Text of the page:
Thursday, October 30, 2008

Visiting churches past

During the great rush to the suburbs that hollowed out most small and medium-sized American towns in the recent past, many churches also relocated, outward bound along with their parishioners. Prescott was lucky to keep its central business district, though with a different, tourist-oriented suite of shops, offices and restaurants. But we, too, lost much of the religious base. Makes a difference, too. One more reason for local folk not to show up downtown. Not only that, there are all these distinctive buildings that need to be "repurposed", to use an dreadful new cyber word coined by Bill Gates or one of his minions. I've been collecting examples of what happens to such structures.

Perhaps the most distinctive is the Prescott Fine Arts theater, which was the original Sacred Heart Church. Interestingly enough, Sacred Heart is one of the few downtown churches that did not relocate several miles away, but moved to the top of the bluff just the other side of Granite Creek. This lovely old building deserves a separate post detailing its many features.

Anthony's, the furniture/antique refinisher on South Gurley, is located in a structure that literally shouts "former church" as does the Chapel Inn, a bed and breakfast on Mt. Vernon Street (below).

I don't know just what business occupies this one-time church in Forbing Park (above).

And I'm guessing that the office buildings above and below, on Marina and Willis Streets respectively, were formerly churches. Both feature that distinctive architecture.

Occasionally, the new use for a structure remains religious. Currently the former Lutheran church on West Gurley is serving the local Greek Orthodox congregation. However, that arrangement is temporary, as the group is said to be planning to build if and when. The previous tenant was an aikido studio and a for lease sign remains posted on Gurley.

St. Lukes moved north since I moved into Prescott. I would guess that parking was a major reason. Now the former chapel has been incorporated into the large, nearby Baptist church complex (which has a couple of fair-sized parking lots.)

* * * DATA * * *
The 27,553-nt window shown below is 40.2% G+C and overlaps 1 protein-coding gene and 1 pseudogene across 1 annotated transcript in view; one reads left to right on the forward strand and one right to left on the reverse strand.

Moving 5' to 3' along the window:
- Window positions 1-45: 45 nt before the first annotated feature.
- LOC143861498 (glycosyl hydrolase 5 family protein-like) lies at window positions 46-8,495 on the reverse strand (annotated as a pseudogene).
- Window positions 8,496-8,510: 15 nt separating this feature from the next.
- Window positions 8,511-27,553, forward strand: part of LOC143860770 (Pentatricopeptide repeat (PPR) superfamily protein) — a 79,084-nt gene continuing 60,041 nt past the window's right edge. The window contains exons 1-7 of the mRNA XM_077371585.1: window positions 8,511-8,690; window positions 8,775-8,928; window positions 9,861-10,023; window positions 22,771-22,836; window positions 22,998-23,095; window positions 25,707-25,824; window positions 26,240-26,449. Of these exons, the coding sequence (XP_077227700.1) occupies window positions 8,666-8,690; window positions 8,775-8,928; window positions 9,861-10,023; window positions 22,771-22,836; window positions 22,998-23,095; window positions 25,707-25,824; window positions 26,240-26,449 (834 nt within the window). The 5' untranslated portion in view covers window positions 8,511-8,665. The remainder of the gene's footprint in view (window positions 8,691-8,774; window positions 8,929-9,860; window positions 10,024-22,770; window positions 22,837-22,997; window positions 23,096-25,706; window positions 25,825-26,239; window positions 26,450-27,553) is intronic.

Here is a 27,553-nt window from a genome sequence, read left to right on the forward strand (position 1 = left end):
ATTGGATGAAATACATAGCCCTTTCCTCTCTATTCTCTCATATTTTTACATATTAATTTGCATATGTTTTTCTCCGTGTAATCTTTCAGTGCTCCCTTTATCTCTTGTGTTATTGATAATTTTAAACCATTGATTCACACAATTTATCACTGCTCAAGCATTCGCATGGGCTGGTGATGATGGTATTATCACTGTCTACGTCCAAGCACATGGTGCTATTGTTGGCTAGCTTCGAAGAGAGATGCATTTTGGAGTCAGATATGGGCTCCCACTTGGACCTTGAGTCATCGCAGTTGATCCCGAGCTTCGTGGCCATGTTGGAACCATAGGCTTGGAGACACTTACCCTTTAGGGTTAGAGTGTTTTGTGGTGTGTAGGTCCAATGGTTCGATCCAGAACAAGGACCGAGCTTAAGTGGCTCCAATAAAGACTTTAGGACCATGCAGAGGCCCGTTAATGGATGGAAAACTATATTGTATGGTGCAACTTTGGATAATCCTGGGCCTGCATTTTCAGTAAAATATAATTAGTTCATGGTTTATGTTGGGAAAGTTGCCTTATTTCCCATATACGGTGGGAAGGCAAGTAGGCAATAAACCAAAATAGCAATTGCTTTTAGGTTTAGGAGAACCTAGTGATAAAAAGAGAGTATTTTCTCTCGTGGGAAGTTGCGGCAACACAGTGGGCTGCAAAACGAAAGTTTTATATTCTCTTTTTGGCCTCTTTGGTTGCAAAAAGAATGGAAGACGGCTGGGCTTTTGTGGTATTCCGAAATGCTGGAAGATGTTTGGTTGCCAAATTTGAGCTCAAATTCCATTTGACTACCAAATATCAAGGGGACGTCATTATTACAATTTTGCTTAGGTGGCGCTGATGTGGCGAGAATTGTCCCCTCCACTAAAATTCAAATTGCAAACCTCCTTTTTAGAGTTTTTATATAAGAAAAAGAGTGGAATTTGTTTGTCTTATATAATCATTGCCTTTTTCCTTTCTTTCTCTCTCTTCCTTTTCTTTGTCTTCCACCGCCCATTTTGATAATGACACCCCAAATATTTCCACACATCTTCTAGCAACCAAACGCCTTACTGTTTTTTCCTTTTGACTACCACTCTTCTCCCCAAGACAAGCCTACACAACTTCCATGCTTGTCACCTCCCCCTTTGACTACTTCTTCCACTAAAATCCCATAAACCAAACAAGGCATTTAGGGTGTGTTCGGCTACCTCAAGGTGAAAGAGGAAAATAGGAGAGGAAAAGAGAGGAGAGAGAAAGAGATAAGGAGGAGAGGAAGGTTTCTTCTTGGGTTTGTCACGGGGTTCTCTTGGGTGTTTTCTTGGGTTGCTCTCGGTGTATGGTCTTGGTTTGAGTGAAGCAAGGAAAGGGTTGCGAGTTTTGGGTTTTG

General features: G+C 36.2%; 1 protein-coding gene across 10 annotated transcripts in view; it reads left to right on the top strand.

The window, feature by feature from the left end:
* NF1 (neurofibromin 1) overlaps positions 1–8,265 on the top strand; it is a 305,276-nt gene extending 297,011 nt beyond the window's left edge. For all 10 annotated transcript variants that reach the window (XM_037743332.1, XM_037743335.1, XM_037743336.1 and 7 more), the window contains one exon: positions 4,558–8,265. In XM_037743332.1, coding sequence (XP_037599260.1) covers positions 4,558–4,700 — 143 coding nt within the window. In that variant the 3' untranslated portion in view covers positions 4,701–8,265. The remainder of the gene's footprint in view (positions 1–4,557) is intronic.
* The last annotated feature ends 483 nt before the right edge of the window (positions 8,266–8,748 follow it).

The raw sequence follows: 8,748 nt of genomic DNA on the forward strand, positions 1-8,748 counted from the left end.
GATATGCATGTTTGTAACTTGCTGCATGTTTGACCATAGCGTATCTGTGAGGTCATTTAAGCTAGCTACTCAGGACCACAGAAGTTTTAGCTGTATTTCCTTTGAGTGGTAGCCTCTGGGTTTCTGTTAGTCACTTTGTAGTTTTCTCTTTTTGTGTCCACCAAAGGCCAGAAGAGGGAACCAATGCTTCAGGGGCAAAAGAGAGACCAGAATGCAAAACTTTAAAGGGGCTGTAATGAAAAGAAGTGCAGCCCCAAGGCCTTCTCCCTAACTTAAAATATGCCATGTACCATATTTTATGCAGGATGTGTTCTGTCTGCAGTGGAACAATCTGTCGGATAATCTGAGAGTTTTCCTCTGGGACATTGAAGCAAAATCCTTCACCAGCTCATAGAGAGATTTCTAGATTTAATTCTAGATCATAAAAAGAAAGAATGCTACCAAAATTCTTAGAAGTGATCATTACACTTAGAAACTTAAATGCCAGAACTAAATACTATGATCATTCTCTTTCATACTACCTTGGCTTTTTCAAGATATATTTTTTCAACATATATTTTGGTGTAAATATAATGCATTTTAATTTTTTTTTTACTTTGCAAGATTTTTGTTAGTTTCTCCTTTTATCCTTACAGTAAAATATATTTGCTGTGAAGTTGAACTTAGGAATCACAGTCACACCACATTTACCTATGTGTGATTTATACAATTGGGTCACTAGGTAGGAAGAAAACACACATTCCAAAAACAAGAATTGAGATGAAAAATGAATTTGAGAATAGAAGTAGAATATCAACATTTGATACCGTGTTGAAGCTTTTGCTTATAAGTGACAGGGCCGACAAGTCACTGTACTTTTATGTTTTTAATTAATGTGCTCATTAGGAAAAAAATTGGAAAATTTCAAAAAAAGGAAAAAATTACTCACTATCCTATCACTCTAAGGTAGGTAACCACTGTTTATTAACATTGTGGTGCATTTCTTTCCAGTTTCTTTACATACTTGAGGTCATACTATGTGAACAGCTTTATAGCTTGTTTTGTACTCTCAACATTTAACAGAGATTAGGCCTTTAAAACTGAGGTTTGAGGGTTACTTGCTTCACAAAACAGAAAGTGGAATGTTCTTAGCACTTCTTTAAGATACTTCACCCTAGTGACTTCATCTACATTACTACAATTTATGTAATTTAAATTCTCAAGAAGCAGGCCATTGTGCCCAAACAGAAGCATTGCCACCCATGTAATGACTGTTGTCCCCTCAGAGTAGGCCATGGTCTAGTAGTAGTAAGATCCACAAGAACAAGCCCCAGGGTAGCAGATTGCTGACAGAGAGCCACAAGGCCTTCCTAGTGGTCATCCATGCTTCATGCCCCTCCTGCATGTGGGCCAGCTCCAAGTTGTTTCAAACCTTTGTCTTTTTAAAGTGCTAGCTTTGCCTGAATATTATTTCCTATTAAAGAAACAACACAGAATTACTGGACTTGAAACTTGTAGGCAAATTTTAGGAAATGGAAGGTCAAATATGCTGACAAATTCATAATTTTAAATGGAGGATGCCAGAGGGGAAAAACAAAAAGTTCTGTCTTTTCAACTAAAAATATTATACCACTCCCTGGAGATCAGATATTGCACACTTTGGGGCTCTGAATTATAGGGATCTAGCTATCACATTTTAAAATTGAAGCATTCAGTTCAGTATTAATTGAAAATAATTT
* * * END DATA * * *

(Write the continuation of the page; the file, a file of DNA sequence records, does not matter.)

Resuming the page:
Joel's Place is part of the controversial Church on the Street, which is heavily involved in rehab and homeless issues.

The move away from the central city is not really over. Out Willow Creek, the Disciples of Christ First Christian Church has a prominent for sale sign in the parking lot.

The same is true for the Prescott Presbyterian Church, located in a Marina Street building dating back to the 1890s.

Sad to say goodbye to all those congregations, but at least the old buildings remain to remind us of earlier times. It would be a pity to lose the flavor they add to our downtown.


Anonymous said...

They must be doing well, as far as funding, if they can move and build a new church.

Anonymous said...

Good reporting in this post, GJ, especially with the tone of sadness.

Reminds me of some Left Coast towns... the downtown changes to accommodate tourists instead of the folks who live there.

~Anon in AV.

TomboCheck said...

Wow, another very comprehensive post GrannyJ!

I'll be looking at these buildings in a new light. :)

Granny J said...

steve -- at least some of them are! I don't know that all the no-longer-church congregations are still with us.

anon av -- actually it's the other way around; downtown changes because the locals abandon it & the businesses adapt to save their skins. Yes, it does make one somewhat sad.

tombo -- I hope that if I guessed wrong, somebody out there will correct me!

Melanie A. said...

I wonder how many downtown churches closed because the congregants turned to other denominations? Fewer possibilities for today's multimedia mega-church extravaganzas in those plainer old structures.

I have an untrustworthy memory of the Anthony's furniture shop as Mt. Olivet or Mount of Olives Chapel.

Anonymous said...

Cheer up Granny J! At least Prescott's old churches haven't been turned into nightclubs or mosques, like in Europe.

Nor did you show any old churches that have been turned into Pay Day Loan shark businesses. Of course, that at least would have been a sacred use of the building, in our culture.

Granny J said...

melanie --you know, I've no idea how many megachurches we have locally, if any.

boonie -- I suspect that wouldn't go over very well in Prescott, which is a rather conservative town, despite our student crowd and the enviros who dot the landscape.

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